Tenant-Right Often Confiscated Even in Ulster.—Even before this Act, however, tenant-right was only a custom, not a law, and was not unfrequently disregarded. Mr. Charles Wilson, writing in The Statesman (Feb., 1881), gives the following example:—”See the position of the tenants on a small estate in Ulster, which was bought some twenty years since, and the rents were doubled on the tenants. One had to pay £64 instead of £23, another £57 instead of £29; another lost his lease by accident, and though the landlord had the counterpart, instead of producing it, he raised the rent 50 per cent. Another, who holds in perpetuity, was charged £15 per annum for some years as a drainage rate; but, suspecting wrong, he applied to the Board of Works, and found that the landlord was paying only £5 19s., and pocketing the difference. The tenant got this put right and recovered the surcharge.”

One of the tenants of Sir Richard Wallace stated at a recent meeting that the farm he now held at 25s. per acre was held by his grandfather at 2s. 6d. per acre, and that all the improvements which had so largely increased the rental value were made at the cost of the tenants. At another meeting of the tenants of the same estate resolutions were passed stating that, owing to the system which had been adopted by the late Marquis of Hertford, many reductions of rent had been purchased by the payment of a sum down, and that, owing to this system of “fining down leases,” any reference to present rents as being low was fallacious; that tenants’ improvements and agricultural property have been made a basis for continual rises of rent; that tenants’ improvements are included in the Government valuation; and that, therefore, this forms no true basis for estimating the landlord’s rent; that several vexatious “office rules,” unknown formerly, have lately been instituted; that the tenants are charged five per cent. on the amount of the rent under the name of receiver’s fees; that the ground rent of public roads and rivers is charged on the tenant; and many other complaints of a like nature.

Tremendous Power of Agents over the Tenants.—Against these and similar exactions of agents the tenants are powerless. As Mr. Godkin well puts it, “Armed with the ‘rules of the estate,’ and with a notice to quit, the agent may have almost anything he demands, short of possession of the farm and home of the tenant. The notice to quit is like a death warrant to the family. It makes every member of it tremble and agonise, from the grey-headed grandfather and grandmother to the bright little children, who read the advent of some impending calamity in the gloomy countenances and bitter words of their parents. The passion for the possession of land is the chord on which the agent plays, and at his touch it vibrates with the ‘deepest notes of woe.'”[vii]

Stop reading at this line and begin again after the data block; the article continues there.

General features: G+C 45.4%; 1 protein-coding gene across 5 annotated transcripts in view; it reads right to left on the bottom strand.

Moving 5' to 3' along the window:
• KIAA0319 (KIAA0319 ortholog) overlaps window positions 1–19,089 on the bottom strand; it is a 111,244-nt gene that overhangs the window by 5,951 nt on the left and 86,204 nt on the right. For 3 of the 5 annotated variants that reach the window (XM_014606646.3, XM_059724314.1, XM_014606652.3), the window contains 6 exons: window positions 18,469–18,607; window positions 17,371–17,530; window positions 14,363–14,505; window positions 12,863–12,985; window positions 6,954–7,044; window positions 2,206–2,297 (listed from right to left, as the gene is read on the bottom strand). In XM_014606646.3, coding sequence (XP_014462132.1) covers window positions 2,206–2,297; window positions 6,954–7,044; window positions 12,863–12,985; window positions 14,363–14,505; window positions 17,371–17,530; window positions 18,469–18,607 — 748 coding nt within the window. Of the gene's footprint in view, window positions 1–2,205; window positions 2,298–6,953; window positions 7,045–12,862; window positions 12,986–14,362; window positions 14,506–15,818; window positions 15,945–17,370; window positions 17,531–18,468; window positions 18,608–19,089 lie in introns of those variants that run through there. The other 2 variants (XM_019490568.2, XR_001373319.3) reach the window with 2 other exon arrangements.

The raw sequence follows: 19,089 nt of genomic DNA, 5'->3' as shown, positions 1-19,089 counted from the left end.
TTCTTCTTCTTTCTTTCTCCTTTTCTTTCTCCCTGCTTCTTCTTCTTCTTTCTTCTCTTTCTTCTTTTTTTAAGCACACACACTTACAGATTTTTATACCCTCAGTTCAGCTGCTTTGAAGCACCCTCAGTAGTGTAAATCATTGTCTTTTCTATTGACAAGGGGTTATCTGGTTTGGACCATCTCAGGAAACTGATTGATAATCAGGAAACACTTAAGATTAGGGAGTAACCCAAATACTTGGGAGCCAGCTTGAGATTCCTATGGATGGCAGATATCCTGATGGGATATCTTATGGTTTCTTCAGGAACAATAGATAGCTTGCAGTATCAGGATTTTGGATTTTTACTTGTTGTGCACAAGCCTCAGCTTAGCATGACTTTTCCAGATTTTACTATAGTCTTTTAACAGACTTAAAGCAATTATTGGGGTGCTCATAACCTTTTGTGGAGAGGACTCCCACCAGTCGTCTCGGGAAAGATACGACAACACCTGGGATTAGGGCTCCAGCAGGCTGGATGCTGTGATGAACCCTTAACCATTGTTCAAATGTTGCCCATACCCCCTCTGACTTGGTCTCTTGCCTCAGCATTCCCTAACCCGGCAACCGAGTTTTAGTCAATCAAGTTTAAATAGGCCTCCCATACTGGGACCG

[vii] It will hardly be credited what kind of "rules" prevail on some estates. Mr. Thomas Crosbie, of Cork, an agent himself, published in 1858 an account of "The Lansdowne Estates." He declares that the "rules of the estate," which were rigidly enforced, forbid tenants to build houses for their labourers; forbid marriage without the agent's permission, so that a young couple having transgressed the rule were chased away to America, and the two fathers-in-law were punished for harbouring their son and daughter by a fine of a gale of rent. Another rule was that no stranger be lodged or harboured in any house on the estate, lest he should become sick or idle, or in some way chargeable on the poor-rates. A tenant, who sheltered his sister-in-law while her husband was seeking work, was so afraid of the agent that, at the woman's approaching confinement, he removed her to a shed on a relative's land, where her child was born. This man was fined a gale of rent, and was made to pull down the shed. Then the poor sick woman went to a cavern in the mountain, and for this two other fines were levied from the tenants who jointly grazed the land. A still worse case is given; but these are sufficient to show that Irish tenants live under a system of penal laws, unknown to the Legislature, and are punished by fines enforced by the dread of eviction. (Godkin's Land War in Ireland, p. 412.)

Eviction is what the Irish peasant dreads as a sentence of misery or death, and it is well that my readers should realise what an Irish eviction really is. The following account of an eyewitness is taken from a published Pastoral Letter of the Roman Catholic Bishop of Meath:—